Adaptations for Children with Special Needs

By:  Cindy Golden,

The most important thing in the world that you can do for your child with special needs is to teach them how to be independent. Regardless of how much disability affects their daily lives we, teachers and parents, should all find ways to teach them how to become as independent as is possible. We should make accomodations that will encourage independent skills while not limiting their ability to progress.
This post is written for those of you who have children with more significant needs. If your child is not independent in daily living (eating, dressing, personal care, choosing clothing, bathing, toileting) you may need to use adaptations so they can begin to do for themselves.

There are a few things that you may need to keep in mind. If your child is very young then you may not need to adapt the skill as much as you need to task analyze the skill and teach each discrete step. For example: teeth brushing. A task analysis of this skill may include the following steps:

  • get toothbrush
  • get toothpaste
  • open tooth paste
  • squirt paste on toothbrush
  • etc.
  • You get the idea. Teach each step then add one by one. Sometimes it’s better that you start at the end and do everything except the last step and let the child do that step and work backwards.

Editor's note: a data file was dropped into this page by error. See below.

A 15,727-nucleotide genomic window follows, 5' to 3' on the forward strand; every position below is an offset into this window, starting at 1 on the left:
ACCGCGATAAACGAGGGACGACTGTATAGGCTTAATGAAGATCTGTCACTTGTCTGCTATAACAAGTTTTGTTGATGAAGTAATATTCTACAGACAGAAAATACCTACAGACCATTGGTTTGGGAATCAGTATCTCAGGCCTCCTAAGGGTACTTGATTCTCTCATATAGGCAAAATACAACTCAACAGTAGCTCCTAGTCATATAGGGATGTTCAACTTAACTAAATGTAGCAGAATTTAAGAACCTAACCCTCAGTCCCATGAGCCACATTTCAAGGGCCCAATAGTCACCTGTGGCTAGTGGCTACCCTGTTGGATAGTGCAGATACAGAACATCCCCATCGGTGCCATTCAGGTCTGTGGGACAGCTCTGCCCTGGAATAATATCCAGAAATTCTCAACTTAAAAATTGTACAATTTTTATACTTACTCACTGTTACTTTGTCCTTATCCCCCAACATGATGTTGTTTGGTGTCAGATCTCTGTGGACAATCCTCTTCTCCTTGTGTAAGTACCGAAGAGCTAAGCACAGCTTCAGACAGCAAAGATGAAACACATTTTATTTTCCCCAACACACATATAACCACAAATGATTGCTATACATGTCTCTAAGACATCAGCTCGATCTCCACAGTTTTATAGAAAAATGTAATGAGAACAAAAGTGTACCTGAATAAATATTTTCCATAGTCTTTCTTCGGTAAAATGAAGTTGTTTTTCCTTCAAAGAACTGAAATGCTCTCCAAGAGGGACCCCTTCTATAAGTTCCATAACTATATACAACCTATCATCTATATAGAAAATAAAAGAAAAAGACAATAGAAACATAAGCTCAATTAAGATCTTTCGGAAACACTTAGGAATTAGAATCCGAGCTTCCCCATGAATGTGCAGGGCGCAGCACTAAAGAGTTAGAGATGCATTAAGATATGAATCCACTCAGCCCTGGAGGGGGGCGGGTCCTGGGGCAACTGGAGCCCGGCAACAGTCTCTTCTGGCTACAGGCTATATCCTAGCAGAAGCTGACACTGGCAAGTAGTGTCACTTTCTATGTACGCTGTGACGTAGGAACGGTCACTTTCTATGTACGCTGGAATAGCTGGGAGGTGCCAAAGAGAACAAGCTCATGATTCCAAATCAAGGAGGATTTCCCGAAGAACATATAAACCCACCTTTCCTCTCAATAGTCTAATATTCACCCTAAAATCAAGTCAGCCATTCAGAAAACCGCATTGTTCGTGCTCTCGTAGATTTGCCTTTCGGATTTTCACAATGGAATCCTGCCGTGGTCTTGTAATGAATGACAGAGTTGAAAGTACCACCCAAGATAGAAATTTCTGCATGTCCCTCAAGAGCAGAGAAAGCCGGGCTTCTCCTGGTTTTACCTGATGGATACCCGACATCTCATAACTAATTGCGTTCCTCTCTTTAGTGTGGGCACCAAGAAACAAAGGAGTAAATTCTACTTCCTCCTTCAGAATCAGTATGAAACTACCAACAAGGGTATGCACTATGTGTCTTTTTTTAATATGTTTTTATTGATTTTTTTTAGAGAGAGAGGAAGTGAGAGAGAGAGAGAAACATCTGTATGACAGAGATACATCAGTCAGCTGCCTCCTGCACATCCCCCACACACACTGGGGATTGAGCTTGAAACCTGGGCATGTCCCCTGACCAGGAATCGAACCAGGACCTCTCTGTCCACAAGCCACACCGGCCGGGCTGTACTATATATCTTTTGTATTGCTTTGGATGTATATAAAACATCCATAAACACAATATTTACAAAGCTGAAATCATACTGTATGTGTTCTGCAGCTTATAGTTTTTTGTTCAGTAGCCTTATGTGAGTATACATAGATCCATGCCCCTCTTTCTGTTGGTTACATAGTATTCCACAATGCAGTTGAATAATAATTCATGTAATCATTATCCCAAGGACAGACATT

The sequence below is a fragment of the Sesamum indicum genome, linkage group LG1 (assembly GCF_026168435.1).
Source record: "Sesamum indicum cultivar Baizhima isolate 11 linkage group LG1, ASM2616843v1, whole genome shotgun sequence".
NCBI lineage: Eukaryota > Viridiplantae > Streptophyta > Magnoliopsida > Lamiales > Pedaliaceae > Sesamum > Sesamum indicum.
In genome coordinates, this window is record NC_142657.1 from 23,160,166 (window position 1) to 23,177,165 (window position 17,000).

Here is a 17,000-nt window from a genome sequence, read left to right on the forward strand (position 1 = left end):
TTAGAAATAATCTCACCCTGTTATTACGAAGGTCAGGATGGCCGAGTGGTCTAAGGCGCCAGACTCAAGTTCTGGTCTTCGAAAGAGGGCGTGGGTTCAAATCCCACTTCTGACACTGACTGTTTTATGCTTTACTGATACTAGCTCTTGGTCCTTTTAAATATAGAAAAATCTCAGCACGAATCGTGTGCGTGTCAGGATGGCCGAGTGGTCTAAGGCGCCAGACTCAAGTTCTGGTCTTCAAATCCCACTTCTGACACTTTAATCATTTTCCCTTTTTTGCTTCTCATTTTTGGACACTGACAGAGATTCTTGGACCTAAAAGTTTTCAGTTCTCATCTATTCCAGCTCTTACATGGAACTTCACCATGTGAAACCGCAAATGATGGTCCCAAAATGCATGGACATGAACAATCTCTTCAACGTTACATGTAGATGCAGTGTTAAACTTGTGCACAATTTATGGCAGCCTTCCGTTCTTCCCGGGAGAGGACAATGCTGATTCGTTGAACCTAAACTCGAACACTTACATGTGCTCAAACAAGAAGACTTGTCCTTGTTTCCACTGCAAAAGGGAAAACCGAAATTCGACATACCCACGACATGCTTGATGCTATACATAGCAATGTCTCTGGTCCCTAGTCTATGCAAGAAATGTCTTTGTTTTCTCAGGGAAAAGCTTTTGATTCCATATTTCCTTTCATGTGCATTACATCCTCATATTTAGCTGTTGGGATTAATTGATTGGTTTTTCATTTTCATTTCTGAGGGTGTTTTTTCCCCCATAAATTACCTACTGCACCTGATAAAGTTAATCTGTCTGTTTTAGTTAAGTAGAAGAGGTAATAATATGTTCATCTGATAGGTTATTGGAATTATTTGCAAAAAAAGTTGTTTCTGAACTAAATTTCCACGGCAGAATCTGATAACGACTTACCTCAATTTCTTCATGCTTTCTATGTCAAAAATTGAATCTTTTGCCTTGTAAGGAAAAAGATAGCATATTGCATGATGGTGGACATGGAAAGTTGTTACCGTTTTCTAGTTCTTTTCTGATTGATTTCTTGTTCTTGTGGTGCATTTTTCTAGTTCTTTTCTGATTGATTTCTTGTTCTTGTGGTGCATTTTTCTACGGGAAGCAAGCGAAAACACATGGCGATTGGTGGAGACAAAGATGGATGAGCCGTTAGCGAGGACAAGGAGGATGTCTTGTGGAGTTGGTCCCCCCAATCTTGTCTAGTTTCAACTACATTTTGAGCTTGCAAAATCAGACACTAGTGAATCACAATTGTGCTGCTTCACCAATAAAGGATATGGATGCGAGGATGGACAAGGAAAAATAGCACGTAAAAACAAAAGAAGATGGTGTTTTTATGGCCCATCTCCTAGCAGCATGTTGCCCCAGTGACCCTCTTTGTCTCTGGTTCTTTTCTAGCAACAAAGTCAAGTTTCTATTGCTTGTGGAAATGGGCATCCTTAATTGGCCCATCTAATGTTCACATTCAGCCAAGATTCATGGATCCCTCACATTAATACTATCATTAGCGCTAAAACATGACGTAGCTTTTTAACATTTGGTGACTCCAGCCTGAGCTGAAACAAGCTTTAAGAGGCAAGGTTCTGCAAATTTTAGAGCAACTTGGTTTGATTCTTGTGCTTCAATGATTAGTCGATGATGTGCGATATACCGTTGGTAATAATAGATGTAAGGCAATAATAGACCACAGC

Here is an example of a task analysis of a hygiene routine. Easy to make from construction paper, photos or picture symbols and laminate it so that it will not get destroyed in the bathroom. It also folds up and you can put a hanger on it to hang beside the mirror in the bathroom.



     If your child is older, more significantly involved with Autism or their disability, in addition to having motor weaknesses – you may need to adapt the skills they need everyday.

    Disabled World is site that has hundreds of hard to find products for those who struggle with daily living skills. The page that I found the most helpful was the one for Adapted Dining Products. In the public schools, we have many of our students who struggle with going to the lunchroom, getting their lunch tray, opening milk, and using utensils independently. Teacher struggle with helping them to be as independent as possibile. If you, as the parent, could begin teaching these skills at home and they are reinforced at school, the child would become independent more quickly.

    There are many of the products on this site that would assist the children in completeing these tasks independently. Here is one of those products.

  • This is a type of tubing that you can slip over utensils to make them easier to grip.

      Look around the site and find ways to help your child become more independent. In addition to looking through this site, you may also want to be creative about how to use other items such as this:


  • This is very inexpensive and can be used to create a placemat so that the child’s plate will not slip, color code his or her place at the table, wrap around objects that are difficult to hold onto, etc.

    Just be creative and think outside the box!

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